When I think of preparing the way for him, I think of showing his love. I think of kindness. I think of how in the Bible, Jesus was often surrounded by those who didn’t always seem worthy. He was with prostitutes, tax collectors, Samaritans, lepers, Gentiles. These were people that Jewish people didn’t usually associate with at least not in public. But Jesus showed them love and forgiveness. He cared for them, he healed them, he included them in his flock and through that, he changed them. Not by ridiculing them, not by cramming his beliefs in their faces but by loving them first. By loving them in such a way that they wanted to know more. That they wanted to be with him, to listen to him. They wanted to love him and be loved by him. He prepared the way for all that he taught just by showing love. Love that we can share.
When we are rushing to this program and that, or from store to store, or from service to service. When we are crazily decorating and baking, we have many opportunities to be preparing the way. We can show love and kindness. When you are in a crowded store and it’s loud and people are rude, you can offer an encouraging smile, you can help someone get something on a shelf out of their reach. When in traffic you can let someone in front of you. You can not yell when someone cuts you off but smile and say a silent prayer for God to bring peace to their hurried life. We can teach our children by example and that is a great way to prepare the way. Teaching our children to love. When we are baking and the kids make a mess, we can loving help them clean it up instead of fussing at them. We can make a little extra to share with neighbors and friends. We can make extra to take to a shut-in and spend a few minutes visiting with them, loving them. There are lots of lonely people during the holidays. Holidays aren’t always a happy time for everyone. Take time to remember that and make an effort to show love to them, to show understanding. There are so many ways, so many opportunities to do this everyday, not just during the holidays. We should be living this way all the time.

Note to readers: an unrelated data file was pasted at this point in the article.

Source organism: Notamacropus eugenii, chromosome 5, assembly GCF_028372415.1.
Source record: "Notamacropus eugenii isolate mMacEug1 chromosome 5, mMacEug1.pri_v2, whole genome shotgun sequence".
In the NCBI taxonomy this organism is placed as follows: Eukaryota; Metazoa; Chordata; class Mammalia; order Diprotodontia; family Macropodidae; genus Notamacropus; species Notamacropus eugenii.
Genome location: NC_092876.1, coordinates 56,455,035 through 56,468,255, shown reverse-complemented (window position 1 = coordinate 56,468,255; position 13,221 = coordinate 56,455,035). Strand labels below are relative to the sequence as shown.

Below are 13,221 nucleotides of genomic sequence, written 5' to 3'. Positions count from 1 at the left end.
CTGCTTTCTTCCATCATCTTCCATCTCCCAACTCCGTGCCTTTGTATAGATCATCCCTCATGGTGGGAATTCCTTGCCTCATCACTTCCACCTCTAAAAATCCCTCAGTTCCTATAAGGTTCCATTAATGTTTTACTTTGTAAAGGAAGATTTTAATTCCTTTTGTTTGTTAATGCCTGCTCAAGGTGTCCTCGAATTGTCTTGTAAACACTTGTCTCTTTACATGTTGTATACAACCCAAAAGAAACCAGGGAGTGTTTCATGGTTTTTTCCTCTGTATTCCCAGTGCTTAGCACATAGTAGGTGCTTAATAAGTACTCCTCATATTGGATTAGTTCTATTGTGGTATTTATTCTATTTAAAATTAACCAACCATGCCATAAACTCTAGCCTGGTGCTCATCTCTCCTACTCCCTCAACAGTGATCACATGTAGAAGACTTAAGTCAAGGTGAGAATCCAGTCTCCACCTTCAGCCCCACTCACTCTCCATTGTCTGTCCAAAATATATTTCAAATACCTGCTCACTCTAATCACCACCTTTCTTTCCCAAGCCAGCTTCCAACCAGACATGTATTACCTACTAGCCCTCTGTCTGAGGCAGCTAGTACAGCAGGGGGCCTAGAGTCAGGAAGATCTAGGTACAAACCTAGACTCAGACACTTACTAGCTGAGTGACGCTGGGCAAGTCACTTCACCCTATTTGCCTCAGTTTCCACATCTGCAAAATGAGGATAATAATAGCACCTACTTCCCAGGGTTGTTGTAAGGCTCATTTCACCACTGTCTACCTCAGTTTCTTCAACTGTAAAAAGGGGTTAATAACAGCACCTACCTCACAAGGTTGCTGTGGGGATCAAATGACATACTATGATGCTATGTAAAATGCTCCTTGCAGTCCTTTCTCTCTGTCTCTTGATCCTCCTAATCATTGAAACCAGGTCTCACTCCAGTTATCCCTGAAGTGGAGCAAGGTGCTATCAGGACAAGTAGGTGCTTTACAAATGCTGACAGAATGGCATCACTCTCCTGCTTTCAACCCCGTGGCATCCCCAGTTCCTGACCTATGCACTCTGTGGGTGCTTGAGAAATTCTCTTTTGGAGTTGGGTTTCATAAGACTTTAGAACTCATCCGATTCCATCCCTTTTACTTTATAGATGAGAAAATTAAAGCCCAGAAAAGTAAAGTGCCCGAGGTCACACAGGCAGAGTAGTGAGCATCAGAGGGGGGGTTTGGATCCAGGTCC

Remember the definition I read earlier for the word wait that made me laugh? “A hidden or concealed position...” That’s not the kind of waiting we are to do. We are not to hide, we shouldn’t conceal ourselves. We need to be active in our waiting, actively preparing the way through love while we wait.